Harry S. Dent | Monday, November 18, 2013 >>
There was an article in The New York Times recently entitled “Globe’s Richest See Bargains in New York’s Newest Towers.” It talked about the penthouse in the new 432 Park Avenue building that just went for $95 million.
That’s a bargain?!
Then there was that 6,250 square foot condo in Manhattan’s One57 tower that went for $67 million. That’s almost $11,000 per square foot!
Do I misunderstand the concept of a bargain? Or is my definition of the word wrong, maybe?
I don’t think so. I think it’s more likely that we have a case of rich-people-being-stupid going on here.
And I know they’re going to experience a world of hurt when the very bubble they’re buying into bursts…
I’ve written before about how new, taller skyscrapers always tend to get completed right near the top of major long-term real estate bubbles, which in turn tend to come near peaks in major generational cycles.
For example, builders completed the Chrysler building, the Empire State building and 40 Wall Street right around the time real estate peaked in 1929. And we all know what that particular year is famous for.
Builders completed the Transamerica building in San Francisco, the World Trade Towers in New York, and the Sears building in Chicago right near the major top in 1972.
The famous Petronas Towers in Kuala Lumpur were completed in 1997, at the major top in Southeast Asia.
And there was the once-tallest building in the world, Dubai’s Burj Khalif at 2,717 feet that builders completed in 2010, just after the bubble peaked and collapsed there.
Today, the tallest building in the world is under construction in… you guessed it… China. Sky City is destined to be 2,749 feet tall, with completion scheduled for 2014.
So what does any of this have to do with New York?
The new World Trade Center is going up at a record 1,776 feet.
In the residential sector, the city recently underwent a renaissance, upgrading to new, taller condo buildings.
The first was 15 Central Park West, completed in 2008. Last year a Russian financier paid $88 million, or a record $13,049 per square foot, for a penthouse there.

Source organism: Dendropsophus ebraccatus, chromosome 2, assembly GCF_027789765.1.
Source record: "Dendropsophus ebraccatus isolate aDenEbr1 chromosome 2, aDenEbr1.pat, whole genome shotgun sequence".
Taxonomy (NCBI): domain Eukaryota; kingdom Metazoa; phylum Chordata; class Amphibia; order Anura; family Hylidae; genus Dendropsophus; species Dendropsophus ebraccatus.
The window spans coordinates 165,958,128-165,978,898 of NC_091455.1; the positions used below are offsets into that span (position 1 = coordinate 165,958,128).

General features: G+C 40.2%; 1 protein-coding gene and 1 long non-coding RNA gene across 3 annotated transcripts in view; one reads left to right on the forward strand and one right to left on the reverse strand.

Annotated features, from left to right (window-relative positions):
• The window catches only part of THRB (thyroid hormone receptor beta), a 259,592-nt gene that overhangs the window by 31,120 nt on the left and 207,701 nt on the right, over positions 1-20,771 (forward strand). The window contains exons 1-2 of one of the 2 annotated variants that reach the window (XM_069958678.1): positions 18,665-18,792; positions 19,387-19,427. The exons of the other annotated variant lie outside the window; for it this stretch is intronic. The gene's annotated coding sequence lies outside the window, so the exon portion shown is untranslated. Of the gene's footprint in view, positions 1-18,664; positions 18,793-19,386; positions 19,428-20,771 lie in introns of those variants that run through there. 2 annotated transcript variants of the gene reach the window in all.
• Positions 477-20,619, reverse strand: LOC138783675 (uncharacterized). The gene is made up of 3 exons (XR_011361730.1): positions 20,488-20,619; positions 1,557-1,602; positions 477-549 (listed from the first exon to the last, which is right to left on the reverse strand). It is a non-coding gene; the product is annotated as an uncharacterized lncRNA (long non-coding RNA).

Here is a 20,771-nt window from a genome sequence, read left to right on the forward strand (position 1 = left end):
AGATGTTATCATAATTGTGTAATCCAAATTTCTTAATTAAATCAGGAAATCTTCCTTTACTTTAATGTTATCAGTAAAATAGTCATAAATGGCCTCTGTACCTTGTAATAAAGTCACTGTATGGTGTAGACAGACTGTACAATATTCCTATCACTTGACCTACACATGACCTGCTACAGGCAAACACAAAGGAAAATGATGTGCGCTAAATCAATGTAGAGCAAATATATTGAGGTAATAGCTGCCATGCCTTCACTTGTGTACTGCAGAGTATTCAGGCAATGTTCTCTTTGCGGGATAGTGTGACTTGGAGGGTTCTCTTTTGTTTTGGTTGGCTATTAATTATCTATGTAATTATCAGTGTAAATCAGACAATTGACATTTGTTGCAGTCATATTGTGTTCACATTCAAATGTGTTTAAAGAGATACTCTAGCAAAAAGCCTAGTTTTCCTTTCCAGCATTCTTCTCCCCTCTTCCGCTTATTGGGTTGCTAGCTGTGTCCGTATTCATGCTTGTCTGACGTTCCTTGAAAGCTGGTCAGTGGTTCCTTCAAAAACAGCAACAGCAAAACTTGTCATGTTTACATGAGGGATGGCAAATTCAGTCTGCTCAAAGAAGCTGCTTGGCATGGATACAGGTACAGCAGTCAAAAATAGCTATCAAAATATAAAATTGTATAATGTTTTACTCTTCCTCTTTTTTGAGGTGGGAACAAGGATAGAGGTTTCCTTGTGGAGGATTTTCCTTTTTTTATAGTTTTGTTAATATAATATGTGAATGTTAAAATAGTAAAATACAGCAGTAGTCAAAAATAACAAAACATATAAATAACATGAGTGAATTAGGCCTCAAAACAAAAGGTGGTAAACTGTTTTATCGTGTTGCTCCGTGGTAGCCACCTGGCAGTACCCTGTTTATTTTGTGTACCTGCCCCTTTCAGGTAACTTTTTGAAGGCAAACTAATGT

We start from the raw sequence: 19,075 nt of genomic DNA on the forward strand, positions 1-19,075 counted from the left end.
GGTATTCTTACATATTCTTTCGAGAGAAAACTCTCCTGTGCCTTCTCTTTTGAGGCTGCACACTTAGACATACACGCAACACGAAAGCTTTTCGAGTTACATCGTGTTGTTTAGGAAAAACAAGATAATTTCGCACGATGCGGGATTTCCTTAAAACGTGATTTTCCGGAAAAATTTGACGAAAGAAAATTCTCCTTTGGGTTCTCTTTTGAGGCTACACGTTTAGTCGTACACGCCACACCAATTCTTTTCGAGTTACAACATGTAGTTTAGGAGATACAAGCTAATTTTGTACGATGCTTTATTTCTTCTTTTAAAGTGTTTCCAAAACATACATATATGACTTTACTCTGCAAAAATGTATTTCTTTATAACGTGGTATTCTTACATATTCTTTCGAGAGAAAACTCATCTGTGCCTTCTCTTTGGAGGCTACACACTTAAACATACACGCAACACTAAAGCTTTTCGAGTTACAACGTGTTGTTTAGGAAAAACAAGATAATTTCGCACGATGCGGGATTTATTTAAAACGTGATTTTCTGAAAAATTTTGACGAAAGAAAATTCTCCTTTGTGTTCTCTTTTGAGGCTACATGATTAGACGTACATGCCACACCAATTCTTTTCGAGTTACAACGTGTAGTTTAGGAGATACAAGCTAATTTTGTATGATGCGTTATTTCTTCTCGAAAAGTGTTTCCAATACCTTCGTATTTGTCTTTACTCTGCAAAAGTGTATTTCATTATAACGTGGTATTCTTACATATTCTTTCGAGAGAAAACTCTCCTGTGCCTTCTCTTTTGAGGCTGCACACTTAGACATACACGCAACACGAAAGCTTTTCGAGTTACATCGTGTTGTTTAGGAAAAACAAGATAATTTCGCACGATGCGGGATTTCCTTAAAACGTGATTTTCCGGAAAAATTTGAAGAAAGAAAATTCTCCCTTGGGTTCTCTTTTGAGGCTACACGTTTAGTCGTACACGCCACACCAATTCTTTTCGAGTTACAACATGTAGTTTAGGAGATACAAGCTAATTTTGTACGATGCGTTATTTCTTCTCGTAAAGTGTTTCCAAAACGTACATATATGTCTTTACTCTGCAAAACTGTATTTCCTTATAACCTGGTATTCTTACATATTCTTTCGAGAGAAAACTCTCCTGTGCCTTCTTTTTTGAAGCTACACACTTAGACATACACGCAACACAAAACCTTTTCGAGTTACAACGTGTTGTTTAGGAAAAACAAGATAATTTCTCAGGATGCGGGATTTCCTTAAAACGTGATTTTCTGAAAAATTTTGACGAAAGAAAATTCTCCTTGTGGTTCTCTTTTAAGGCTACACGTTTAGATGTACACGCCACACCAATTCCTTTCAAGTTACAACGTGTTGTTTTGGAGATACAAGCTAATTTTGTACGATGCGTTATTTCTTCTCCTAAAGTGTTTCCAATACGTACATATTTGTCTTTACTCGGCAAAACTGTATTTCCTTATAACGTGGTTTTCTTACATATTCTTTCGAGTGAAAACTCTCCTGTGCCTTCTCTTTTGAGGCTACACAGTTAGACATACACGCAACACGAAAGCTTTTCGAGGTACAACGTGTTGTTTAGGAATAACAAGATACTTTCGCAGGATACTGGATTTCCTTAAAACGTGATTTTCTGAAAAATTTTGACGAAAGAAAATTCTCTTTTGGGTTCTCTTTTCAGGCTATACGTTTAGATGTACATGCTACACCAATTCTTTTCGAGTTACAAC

He bought it from Sandy Weill, the former chief of Citigroup, and paid double what Weill paid for it just four years earlier.
The next was One 57, which reaches 1,004 feet. It’s the largest residential tower and one of its penthouses just sold for $90 million.
56 Leonard may be the coolest looking, modern, glass and steel structure with odd-shaped condos near the top. It’s due for completion in 2015 and will reach a height of 821 feet. This past June, someone bought one of the penthouses there for $47 million.
But the crown jewel in all of this craziness is the new 432 Park Avenue building. At 1,396 feet it’s the tallest residential building in New York.
It too is due for completion in 2015. One of its penthouses is on the market for a record $95 million. The typical, one-floor condo is going for $7,000 a square foot here.
Anyone smell a bubble top here? I certainly do.
Now, rich people are, of course, entitled to do what they want with their money, no matter how crazy it seems to the rest of us. But when we have the next major crash on Wall Street, property prices are going to crash like crazy, particularly for these kinds of luxury apartments and condos.
I’m talking a 60% to 80% crash in those prices.
Just imagine the world of hurt those recent buyers will be in when that happens. I don’t care who you are or how rich you are… to suffer a blow like that will knock the wind out of anyone.
But who are these crazy people buying these “bargains?”
No surprises here… it is Wall Street and corporate executives, hedge fund managers, and of course, foreign multimillionaires and billionaires from Britain, Russia, China, Brazil, and the Middle East.
The richest people are under the classic delusion that the most bubbly and expensive places can’t go down because they are so special… so unique… so well placed in terms of location.
Unfortunately for them, exactly the opposite is true. The greatest bubbles burst the most, regardless of where they are or how special they are.
Mark my words: The most expensive properties in the U.S. (and the world) will ultimately crash and burn the worst.
Don’t say we didn’t warn you.
P.S. As you know, over the last few weeks we’ve asked you to complete a survey so we could get a better idea of what your concerns are. Armed with that information, we plan to find new ways to help you overcome those worries. Now, the results are out. And here they are:
- 57% of you say economic uncertainty is your major concern… more so than taxes, Obamacare or regulations.
- And 67% say cash flow and marketing are major challenges.
Thank you for your participation in our survey.
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Ahead of the Curve with Adam O’Dell
Location, location, location. That’s the real-estate motto. And if the location of the world’s largest skyscrapers is a good predictor of the epicenter of the next global financial crisis, keep your eyes glued on China.